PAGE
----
The Soft Coated Wheaten Terrier is one of Ireland’s popular ratters. Check out today’s guide for the latest information on this amazing breed.
Height: Male 18-19 inches, female 17-18 inches
Weight: Male 16-18 kilos, female 14-16 kilos
Lifespan: 12-14 years
Pedigree? (registered with the KC?): Yes, this breed is registered with the Kennel Club
Positives and Negatives
Below are the pros and cons related to the Soft-haired Wheaten Terrier:
- Adaptable to different living styles, including apartments
- Ideal for first-time owners
- Intelligent and easy to train
- Playful and friendly, great family pet
- A tendency to wander off on an exploration
- Doesn’t like being left alone
- Can’t tolerate the cold very well
- High exercise and grooming needs
The Soft-coated Wheaten Terrier is an Irish canine, bred to hunt vermin and guard farms. This pooch is one of the kinder members of the Terrier family. Highly intelligent and easy to train, the Wheaten Terrier is an ideal choice for a first-time owner.
Wheaten Terriers are adaptable and despite their high energy levels, they’re apartment friendly. These dogs are playful, affectionate, and loyal. They don’t like being separated from their family and could develop separation anxiety if left alone consistently.
The Wheaten Terrier size is around the medium range, yet they still have high energy needs that must be met. A lack of activity will lead to boredom and bad behaviors including destructiveness. This breed, like many others in the Terrier family, does have a stubborn side. An owner must dedicate their time and patience in order to overcome this.
Wheaten Terriers don’t have an undercoat and barely shed their fur. This is an ideal feature for allergy sufferers however, frequent brushing will be needed. The Irish Wheaten Terrier has a silky smooth and wavy coat, clearly described by their name! American Wheaten Terriers have a fuller, denser coat and are slightly smaller in size.
For over 200 years the Wheaten Terrier has been bred as a working farm dog. They are thought to be the oldest Irish breed of Terrier. Wheaten’s share a similar ancestry with the Kerry Blue Terrier and the Irish Terrier. The breed wasn’t popular amongst the higher social classes and was nicknamed ‘the Poor Man’s Wolfhound’.
Working life for this pooch would consist of protecting the farm and hunting vermin. It was common practice for the breed’s tail to be docked to avoid paying tax on the dog. Whilst tail docking is now illegal in Ireland, some exemptions are allowed for working dogs. Today, only veterinarians may perform this procedure.
In the early 1900s, the Wheaten Terriers’ numbers began to decline. It was thanks to the dedication and work of Dr. Gerard Pierse that this breed didn’t become extinct. As the years went on, other enthusiasts helped distinguish the Irish Soft-coated Wheaten Terrier as a pure breed. In 1937 they were finally recognized by the Irish Kennel Club.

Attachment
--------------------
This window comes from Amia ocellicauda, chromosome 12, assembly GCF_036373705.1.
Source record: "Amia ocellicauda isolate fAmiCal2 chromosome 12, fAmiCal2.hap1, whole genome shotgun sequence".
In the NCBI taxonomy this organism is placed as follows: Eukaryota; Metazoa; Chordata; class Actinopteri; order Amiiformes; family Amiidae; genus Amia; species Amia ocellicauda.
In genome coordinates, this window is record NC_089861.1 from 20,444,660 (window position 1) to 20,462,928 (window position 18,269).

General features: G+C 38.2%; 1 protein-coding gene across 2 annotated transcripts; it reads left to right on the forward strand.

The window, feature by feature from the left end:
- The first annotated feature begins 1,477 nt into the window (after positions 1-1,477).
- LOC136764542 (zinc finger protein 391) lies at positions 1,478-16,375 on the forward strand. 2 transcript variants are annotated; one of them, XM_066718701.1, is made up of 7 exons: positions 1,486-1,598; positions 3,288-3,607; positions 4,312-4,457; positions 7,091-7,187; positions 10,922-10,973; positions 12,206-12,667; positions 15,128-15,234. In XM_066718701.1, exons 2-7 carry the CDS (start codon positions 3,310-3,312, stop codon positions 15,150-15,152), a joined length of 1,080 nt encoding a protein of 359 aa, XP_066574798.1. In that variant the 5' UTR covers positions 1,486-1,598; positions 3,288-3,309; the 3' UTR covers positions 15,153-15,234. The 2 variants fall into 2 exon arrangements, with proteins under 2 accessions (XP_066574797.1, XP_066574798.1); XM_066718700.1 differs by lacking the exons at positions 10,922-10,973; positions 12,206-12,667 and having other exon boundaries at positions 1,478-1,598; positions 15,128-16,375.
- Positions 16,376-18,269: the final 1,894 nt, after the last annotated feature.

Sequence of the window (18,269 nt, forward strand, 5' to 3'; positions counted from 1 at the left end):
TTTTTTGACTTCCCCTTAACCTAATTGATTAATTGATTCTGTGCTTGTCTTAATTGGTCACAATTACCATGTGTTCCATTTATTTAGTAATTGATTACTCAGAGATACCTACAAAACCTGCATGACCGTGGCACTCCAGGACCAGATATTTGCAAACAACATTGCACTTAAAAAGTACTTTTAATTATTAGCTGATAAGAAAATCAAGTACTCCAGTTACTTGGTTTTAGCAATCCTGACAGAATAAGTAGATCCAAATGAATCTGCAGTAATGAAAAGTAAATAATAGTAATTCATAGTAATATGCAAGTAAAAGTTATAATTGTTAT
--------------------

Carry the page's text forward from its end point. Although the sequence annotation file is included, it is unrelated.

The Soft-coated Wheaten Terrier Club was established in the United Kingdom by the Kennel Club in 1957. The American Kennel Club recognized the breed much later in 1973. Today the Wheaten Terrier is mostly used as a companion. They are also seen participating in dog sports such as agility, tracking, and obedience.
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Wheaten Terrier Temperament:
Independent, confident, and affectionate, the Wheaten Terrier might be more friendly than other Terriers, but they certainly don’t lack in bravery. This breed is loveable and affectionate and whilst they are known for their independence, they despise being away from their owner.
You’ll never have a dull day as the owner of a Wheaten Terrier! These pooches are packed with personality and spirit. They can be defensive of those they love but this doesn’t form into aggression. A Wheaten Terrier is too friendly to be a guard dog!
Is the Soft-coated Wheaten Terrier Good with Strangers?
Yes, this breed is friendly towards strangers. Whilst they make fantastic watch dogs, quickly alerting their owner to anybody approaching their territory. They won’t become aggressive. Wheaten Terriers are very people friendly, so if the owner is accepting of the new person, they will be too.
Is the Soft-coated Wheaten Terrier Good with Children?
Yes, Wheaten Terriers make excellent playmates thanks to their high energy levels. The breed loves receiving attention from children and their size is suitable for their excitable nature. Smaller children may feel their energetic personality is a little overwhelming. Homes with older children are best.